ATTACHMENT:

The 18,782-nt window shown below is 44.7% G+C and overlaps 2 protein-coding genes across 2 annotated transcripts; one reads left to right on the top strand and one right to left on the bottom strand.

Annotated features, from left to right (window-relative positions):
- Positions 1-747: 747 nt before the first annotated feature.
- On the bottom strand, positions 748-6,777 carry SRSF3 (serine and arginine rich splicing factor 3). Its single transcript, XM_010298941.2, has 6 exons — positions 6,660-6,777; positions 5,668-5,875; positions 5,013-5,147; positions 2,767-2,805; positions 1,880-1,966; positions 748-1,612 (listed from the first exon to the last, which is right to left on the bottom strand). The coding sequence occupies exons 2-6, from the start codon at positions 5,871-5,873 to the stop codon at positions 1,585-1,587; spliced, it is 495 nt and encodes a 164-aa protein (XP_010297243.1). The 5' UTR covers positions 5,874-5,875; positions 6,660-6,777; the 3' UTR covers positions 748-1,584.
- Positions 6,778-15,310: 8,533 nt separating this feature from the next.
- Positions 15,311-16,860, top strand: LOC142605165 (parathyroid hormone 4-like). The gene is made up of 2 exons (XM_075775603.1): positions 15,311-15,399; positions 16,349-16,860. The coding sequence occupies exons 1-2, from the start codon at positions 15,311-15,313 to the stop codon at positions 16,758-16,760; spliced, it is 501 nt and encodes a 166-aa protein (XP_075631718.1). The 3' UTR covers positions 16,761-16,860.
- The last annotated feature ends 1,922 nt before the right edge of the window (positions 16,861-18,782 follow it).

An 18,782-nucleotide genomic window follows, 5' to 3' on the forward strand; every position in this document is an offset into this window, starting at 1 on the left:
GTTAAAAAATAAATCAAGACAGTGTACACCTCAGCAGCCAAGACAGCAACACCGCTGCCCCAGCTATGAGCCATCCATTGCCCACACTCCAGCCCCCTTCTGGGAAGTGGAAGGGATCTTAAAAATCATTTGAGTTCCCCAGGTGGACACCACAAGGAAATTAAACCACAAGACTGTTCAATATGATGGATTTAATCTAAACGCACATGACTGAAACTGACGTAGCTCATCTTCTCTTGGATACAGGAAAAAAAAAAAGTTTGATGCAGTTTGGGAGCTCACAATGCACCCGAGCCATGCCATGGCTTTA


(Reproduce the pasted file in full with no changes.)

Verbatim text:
The 18,782-nt window shown below is 44.7% G+C and overlaps 2 protein-coding genes across 2 annotated transcripts; one reads left to right on the top strand and one right to left on the bottom strand.

Annotated features, from left to right (window-relative positions):
- Positions 1-747: 747 nt before the first annotated feature.
- On the bottom strand, positions 748-6,777 carry SRSF3 (serine and arginine rich splicing factor 3). Its single transcript, XM_010298941.2, has 6 exons — positions 6,660-6,777; positions 5,668-5,875; positions 5,013-5,147; positions 2,767-2,805; positions 1,880-1,966; positions 748-1,612 (listed from the first exon to the last, which is right to left on the bottom strand). The coding sequence occupies exons 2-6, from the start codon at positions 5,871-5,873 to the stop codon at positions 1,585-1,587; spliced, it is 495 nt and encodes a 164-aa protein (XP_010297243.1). The 5' UTR covers positions 5,874-5,875; positions 6,660-6,777; the 3' UTR covers positions 748-1,584.
- Positions 6,778-15,310: 8,533 nt separating this feature from the next.
- Positions 15,311-16,860, top strand: LOC142605165 (parathyroid hormone 4-like). The gene is made up of 2 exons (XM_075775603.1): positions 15,311-15,399; positions 16,349-16,860. The coding sequence occupies exons 1-2, from the start codon at positions 15,311-15,313 to the stop codon at positions 16,758-16,760; spliced, it is 501 nt and encodes a 166-aa protein (XP_075631718.1). The 3' UTR covers positions 16,761-16,860.
- The last annotated feature ends 1,922 nt before the right edge of the window (positions 16,861-18,782 follow it).

An 18,782-nucleotide genomic window follows, 5' to 3' on the forward strand; every position in this document is an offset into this window, starting at 1 on the left:
GTTAAAAAATAAATCAAGACAGTGTACACCTCAGCAGCCAAGACAGCAACACCGCTGCCCCAGCTATGAGCCATCCATTGCCCACACTCCAGCCCCCTTCTGGGAAGTGGAAGGGATCTTAAAAATCATTTGAGTTCCCCAGGTGGACACCACAAGGAAATTAAACCACAAGACTGTTCAATATGATGGATTTAATCTAAACGCACATGACTGAAACTGACGTAGCTCATCTTCTCTTGGATACAGGAAAAAAAAAAAGTTTGATGCAGTTTGGGAGCTCACAATGCACCCGAGCCATGCCATGGCTTTA